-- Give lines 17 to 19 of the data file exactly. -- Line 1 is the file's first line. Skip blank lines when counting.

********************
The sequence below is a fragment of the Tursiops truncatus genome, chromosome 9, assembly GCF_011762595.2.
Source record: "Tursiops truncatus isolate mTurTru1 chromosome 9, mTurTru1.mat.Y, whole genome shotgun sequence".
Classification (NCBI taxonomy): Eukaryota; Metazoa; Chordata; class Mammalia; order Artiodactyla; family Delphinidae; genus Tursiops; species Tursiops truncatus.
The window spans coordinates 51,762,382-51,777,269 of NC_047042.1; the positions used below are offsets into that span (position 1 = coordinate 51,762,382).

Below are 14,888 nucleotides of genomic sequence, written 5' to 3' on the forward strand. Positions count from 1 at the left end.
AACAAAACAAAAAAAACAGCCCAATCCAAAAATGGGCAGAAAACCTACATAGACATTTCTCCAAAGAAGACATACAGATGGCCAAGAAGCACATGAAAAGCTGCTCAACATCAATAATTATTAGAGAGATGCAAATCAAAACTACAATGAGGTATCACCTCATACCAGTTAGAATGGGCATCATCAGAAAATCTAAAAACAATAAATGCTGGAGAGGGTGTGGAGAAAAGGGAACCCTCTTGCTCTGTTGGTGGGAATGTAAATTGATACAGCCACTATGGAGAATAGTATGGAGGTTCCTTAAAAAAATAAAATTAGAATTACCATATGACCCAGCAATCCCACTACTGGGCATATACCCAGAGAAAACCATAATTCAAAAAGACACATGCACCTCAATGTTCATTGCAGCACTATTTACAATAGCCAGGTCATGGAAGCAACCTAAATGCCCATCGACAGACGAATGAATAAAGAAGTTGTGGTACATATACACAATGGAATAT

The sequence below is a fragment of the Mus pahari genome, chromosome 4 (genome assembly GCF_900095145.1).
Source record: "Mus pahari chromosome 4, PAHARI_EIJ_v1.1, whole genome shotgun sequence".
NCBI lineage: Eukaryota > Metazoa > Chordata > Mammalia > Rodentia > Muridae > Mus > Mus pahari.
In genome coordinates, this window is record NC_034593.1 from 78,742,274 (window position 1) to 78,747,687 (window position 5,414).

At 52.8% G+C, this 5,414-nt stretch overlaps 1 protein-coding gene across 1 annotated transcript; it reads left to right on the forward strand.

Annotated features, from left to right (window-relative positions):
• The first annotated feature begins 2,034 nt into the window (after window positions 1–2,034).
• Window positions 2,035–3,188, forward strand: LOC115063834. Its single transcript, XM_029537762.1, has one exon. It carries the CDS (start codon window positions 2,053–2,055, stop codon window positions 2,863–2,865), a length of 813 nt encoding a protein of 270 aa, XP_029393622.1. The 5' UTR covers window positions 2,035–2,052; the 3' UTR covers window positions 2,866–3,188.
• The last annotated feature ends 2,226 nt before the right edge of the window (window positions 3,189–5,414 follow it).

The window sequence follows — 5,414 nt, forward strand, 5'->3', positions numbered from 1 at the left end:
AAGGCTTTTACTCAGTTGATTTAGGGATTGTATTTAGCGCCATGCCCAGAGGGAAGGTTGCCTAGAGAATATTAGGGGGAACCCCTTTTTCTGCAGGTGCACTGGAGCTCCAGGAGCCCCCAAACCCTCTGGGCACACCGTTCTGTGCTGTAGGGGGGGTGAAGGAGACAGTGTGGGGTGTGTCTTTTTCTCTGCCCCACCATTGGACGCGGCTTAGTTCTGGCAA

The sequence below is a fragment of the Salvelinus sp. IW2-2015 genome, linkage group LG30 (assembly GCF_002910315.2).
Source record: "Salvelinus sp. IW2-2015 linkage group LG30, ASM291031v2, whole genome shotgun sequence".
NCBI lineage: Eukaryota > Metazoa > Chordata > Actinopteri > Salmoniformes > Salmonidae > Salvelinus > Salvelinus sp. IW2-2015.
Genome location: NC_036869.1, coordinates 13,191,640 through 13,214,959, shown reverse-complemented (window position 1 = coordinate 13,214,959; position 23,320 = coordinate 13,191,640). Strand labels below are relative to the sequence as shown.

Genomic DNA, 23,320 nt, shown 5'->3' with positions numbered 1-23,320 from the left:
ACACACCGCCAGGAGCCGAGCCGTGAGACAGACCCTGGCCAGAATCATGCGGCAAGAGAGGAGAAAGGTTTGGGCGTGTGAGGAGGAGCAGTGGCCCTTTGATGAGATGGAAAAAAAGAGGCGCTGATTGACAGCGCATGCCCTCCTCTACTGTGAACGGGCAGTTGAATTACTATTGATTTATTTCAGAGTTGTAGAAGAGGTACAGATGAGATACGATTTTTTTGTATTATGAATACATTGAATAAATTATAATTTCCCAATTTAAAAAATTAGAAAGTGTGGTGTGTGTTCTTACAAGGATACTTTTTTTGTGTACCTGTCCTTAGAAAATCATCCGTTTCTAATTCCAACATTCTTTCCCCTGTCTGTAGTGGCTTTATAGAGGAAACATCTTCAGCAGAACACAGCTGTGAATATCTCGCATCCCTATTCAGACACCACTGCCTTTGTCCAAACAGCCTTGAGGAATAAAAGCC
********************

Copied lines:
AAGGCTTTTACTCAGTTGATTTAGGGATTGTATTTAGCGCCATGCCCAGAGGGAAGGTTGCCTAGAGAATATTAGGGGGAACCCCTTTTTCTGCAGGTGCACTGGAGCTCCAGGAGCCCCCAAACCCTCTGGGCACACCGTTCTGTGCTGTAGGGGGGGTGAAGGAGACAGTGTGGGGTGTGTCTTTTTCTCTGCCCCACCATTGGACGCGGCTTAGTTCTGGCAA

The sequence below is a fragment of the Salvelinus sp. IW2-2015 genome, linkage group LG30 (assembly GCF_002910315.2).
Source record: "Salvelinus sp. IW2-2015 linkage group LG30, ASM291031v2, whole genome shotgun sequence".